THE ZIMBABWE Anti-Corruption Commission (Zacc) says it is tracking corruptly acquired assets worth US$4.5 million in the country for possible seizure.
This was revealed by Zacc spokesperson, John Makamure while addressing the African Forum and Network on Debt and Development (Afrodad) and Zimbabwe Coalition on Debt and Development (Zimcodd) Multi-stakeholder pubic debt conference in Bulawayo yesterday.
“We have set up an asset recovery unit. We believe it’s not enough to arrest people and send them to jail. But we need to recover the assets. What we need is to recover the money and these assets. So, as I speak, our systems and the compliance unit are seized with 36 applications for the forfeiture of assets worth that about US$ 4,5 million,” Makamure said.
ZACC this year set itself a targeted to recover US$300 million worth of assets.
“These 36 applications are only domestic but we also need to recover assets from abroad. However, we do not we have the capacity to trace, investigate and identify (the assets that are abroad, before we) implement process for recovery. We said this process was worth of an investigations unit,” he said.
Makamure said the commission was also targeting assets squirreled outside the country and was in talks to partner a reputable international firm to trace and recover assets estimated at US$7 billion.
“We don’t have the capacity (to track international assets) so we need to enter into agreements with a reputable international organisation that specialises in asset tracking and recovery. I cannot name that organisation at the moment,” he said.
“The US$7 billion we talked about is just information that is coming from whistle blowers. The organisation will actually assist with asset tracing and recovery. It’s not going to be a very easy process, it’s very complicated but we hope we will be able to recover some assets from abroad.”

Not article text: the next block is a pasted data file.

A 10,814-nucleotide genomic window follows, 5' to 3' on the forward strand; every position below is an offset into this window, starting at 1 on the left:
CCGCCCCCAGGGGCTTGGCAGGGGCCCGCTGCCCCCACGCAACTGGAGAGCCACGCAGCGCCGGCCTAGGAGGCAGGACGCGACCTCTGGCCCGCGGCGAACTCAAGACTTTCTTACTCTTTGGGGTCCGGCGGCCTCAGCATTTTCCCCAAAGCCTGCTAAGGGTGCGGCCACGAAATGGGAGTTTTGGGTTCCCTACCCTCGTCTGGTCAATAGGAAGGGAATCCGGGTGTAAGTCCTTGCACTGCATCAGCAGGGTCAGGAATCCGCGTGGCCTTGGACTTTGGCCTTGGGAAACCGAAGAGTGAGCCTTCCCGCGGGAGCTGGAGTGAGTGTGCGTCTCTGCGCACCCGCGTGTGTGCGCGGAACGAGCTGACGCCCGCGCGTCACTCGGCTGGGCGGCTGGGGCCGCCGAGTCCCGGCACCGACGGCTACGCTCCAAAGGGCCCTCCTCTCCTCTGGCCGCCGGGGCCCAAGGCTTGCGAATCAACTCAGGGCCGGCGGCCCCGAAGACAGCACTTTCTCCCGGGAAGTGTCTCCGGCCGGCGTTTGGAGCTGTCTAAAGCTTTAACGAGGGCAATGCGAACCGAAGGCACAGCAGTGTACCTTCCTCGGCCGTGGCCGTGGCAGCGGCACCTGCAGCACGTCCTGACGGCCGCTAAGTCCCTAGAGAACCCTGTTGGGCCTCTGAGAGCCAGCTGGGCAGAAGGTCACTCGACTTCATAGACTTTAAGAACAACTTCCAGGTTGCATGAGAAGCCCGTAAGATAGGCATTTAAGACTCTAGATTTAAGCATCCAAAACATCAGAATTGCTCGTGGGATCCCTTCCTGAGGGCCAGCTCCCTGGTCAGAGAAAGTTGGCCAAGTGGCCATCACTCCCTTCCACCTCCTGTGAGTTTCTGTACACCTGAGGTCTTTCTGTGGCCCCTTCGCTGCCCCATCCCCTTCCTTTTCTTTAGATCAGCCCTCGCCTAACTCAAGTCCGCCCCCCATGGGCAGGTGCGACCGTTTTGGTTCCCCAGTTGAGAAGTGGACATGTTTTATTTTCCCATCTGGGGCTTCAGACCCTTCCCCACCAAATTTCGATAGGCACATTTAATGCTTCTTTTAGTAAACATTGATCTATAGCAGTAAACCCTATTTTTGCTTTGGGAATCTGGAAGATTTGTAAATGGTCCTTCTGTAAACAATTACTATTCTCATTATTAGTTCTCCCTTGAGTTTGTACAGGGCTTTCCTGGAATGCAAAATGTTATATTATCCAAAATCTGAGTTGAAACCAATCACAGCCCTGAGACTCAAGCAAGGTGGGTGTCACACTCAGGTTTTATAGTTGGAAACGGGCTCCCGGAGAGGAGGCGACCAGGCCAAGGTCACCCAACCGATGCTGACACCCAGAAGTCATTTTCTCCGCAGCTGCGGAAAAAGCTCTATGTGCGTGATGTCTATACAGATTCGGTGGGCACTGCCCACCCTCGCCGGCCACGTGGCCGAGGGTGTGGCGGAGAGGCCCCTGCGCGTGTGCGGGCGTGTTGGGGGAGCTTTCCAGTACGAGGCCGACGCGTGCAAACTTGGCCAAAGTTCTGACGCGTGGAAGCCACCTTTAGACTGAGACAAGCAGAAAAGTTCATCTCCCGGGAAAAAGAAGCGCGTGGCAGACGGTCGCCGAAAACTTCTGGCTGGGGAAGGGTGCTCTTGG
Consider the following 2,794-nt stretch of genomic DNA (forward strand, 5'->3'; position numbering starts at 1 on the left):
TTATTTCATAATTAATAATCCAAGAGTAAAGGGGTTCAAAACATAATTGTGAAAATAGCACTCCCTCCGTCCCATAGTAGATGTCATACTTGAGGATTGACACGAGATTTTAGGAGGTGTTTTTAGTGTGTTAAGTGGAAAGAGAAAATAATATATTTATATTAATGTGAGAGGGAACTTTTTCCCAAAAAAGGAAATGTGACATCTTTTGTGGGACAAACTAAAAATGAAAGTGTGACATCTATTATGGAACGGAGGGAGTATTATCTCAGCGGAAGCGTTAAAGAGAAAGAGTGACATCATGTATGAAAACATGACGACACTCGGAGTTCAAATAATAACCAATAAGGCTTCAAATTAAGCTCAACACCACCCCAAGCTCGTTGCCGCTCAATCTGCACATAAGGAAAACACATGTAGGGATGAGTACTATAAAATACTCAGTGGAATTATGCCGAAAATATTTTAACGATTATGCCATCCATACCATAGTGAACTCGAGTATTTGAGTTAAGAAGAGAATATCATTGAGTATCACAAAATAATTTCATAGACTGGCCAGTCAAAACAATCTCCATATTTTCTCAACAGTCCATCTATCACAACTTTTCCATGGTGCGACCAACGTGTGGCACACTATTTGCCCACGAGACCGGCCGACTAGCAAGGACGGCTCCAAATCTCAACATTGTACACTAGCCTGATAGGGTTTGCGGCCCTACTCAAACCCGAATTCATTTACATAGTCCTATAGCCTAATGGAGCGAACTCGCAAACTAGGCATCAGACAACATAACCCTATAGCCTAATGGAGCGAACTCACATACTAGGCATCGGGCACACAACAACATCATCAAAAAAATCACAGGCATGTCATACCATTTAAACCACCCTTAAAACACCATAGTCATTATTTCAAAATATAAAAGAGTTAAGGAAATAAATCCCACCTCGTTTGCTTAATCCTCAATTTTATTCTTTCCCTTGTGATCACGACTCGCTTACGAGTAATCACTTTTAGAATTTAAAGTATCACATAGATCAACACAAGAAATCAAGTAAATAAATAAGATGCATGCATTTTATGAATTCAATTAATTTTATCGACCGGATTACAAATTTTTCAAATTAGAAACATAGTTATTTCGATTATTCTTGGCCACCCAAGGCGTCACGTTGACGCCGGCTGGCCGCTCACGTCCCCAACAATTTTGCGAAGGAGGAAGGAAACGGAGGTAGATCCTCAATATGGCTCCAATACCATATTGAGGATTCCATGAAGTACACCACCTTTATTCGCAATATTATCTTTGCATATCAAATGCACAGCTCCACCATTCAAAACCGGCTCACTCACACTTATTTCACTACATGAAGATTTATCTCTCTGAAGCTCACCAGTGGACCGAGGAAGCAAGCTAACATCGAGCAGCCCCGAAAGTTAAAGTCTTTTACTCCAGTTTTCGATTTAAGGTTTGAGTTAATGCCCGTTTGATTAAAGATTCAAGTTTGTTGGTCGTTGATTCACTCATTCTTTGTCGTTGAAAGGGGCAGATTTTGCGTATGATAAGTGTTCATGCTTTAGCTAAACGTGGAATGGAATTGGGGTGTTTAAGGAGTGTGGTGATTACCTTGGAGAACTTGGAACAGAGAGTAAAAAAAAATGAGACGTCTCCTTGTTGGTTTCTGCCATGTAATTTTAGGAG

Zimbabwe has consistently ranked poorly on global graft indices, with grand corruption cases dragging longer than necessary as loopholes in the justice system also played a crucial role.
Makamure said the commission was appealing for prosecution powers well as a relook of the justice system to set timelines for conclusion of corruption cases to restore confidence into its operations.
“We have to look at the whole justice system, especially the prosecution. I will tell you that ZACC has submitted over 50 dockets because we don’t prosecute, but the dockets are still in the system. So, we have been crying that we be granted some prosecutorial powers. You see when you have a high-profile case and it’s dragged forever; your public confidence will be eroded. Court rules must be revised so that there must be deadlines by which corruption court cases will be finalised. That’s the measure we have proposed to address these problems. This is what other countries have done, for example India has a limit of six months,” he said.